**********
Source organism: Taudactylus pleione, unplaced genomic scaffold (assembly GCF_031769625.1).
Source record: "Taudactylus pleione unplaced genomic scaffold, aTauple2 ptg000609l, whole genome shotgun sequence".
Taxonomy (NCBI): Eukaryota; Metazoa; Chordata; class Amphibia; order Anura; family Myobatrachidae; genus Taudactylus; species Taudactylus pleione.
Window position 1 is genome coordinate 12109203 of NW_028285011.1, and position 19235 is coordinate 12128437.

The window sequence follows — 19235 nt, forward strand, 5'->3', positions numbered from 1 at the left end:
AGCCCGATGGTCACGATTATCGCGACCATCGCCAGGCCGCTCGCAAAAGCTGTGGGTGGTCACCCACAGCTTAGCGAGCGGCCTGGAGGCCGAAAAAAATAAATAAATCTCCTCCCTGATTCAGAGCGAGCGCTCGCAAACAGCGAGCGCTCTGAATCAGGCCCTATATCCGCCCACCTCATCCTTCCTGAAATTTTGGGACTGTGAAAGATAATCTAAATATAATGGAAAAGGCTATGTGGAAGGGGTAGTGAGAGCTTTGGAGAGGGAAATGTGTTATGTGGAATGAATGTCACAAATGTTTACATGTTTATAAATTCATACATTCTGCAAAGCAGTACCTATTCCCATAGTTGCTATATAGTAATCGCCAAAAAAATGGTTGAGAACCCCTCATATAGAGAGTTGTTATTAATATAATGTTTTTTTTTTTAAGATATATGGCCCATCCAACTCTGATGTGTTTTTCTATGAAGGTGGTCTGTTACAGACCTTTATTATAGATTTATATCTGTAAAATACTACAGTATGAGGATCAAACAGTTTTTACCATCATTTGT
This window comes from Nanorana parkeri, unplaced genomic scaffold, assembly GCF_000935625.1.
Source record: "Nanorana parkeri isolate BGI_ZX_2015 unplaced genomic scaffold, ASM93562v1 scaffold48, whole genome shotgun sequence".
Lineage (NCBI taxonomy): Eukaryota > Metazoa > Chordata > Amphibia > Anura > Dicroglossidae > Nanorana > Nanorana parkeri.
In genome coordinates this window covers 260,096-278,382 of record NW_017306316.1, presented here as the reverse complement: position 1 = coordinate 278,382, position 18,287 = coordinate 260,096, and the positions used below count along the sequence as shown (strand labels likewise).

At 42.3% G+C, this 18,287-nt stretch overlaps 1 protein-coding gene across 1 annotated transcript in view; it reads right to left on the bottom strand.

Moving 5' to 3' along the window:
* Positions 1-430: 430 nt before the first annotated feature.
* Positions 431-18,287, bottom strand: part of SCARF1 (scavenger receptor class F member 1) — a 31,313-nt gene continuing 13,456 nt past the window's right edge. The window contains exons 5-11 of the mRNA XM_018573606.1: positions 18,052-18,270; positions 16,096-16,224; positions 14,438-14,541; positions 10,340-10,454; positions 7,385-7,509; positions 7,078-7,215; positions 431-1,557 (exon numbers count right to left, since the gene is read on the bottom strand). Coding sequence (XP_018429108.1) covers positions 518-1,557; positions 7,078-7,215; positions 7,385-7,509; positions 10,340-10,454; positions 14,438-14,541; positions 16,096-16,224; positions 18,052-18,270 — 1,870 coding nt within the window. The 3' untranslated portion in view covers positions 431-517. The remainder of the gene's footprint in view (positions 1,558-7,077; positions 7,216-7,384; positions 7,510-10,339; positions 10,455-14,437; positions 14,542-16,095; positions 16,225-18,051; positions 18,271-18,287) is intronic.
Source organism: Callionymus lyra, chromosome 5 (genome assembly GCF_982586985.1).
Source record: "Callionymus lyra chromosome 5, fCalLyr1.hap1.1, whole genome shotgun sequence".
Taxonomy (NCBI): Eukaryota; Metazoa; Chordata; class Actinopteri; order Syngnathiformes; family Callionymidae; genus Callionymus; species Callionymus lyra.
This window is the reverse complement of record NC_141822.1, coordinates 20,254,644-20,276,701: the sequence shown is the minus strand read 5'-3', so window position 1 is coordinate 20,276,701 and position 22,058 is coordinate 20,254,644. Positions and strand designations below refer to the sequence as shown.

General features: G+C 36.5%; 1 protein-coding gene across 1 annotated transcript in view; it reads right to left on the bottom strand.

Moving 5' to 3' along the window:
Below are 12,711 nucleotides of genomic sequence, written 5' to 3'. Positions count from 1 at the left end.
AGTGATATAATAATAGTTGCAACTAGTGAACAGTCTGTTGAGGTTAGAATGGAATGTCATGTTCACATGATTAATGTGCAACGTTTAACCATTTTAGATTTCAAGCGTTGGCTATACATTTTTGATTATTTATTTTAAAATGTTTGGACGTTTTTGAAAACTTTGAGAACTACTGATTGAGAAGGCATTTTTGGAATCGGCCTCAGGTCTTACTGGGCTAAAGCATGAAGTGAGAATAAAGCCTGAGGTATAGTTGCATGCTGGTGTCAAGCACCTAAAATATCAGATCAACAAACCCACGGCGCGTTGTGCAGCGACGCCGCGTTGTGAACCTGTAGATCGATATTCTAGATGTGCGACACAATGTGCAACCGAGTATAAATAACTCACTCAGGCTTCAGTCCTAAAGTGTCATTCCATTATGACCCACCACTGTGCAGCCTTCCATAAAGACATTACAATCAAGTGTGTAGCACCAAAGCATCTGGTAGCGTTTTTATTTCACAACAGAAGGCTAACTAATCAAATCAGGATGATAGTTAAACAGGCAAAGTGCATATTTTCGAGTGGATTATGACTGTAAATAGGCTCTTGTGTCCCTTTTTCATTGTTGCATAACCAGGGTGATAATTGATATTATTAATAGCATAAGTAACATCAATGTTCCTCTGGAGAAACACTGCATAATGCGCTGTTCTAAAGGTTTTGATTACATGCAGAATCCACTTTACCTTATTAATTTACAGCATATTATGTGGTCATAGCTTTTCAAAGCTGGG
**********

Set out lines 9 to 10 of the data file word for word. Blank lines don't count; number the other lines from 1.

Lineage (NCBI taxonomy): Eukaryota > Metazoa > Chordata > Amphibia > Anura > Dicroglossidae > Nanorana > Nanorana parkeri.
In genome coordinates this window covers 260,096-278,382 of record NW_017306316.1, presented here as the reverse complement: position 1 = coordinate 278,382, position 18,287 = coordinate 260,096, and the positions used below count along the sequence as shown (strand labels likewise).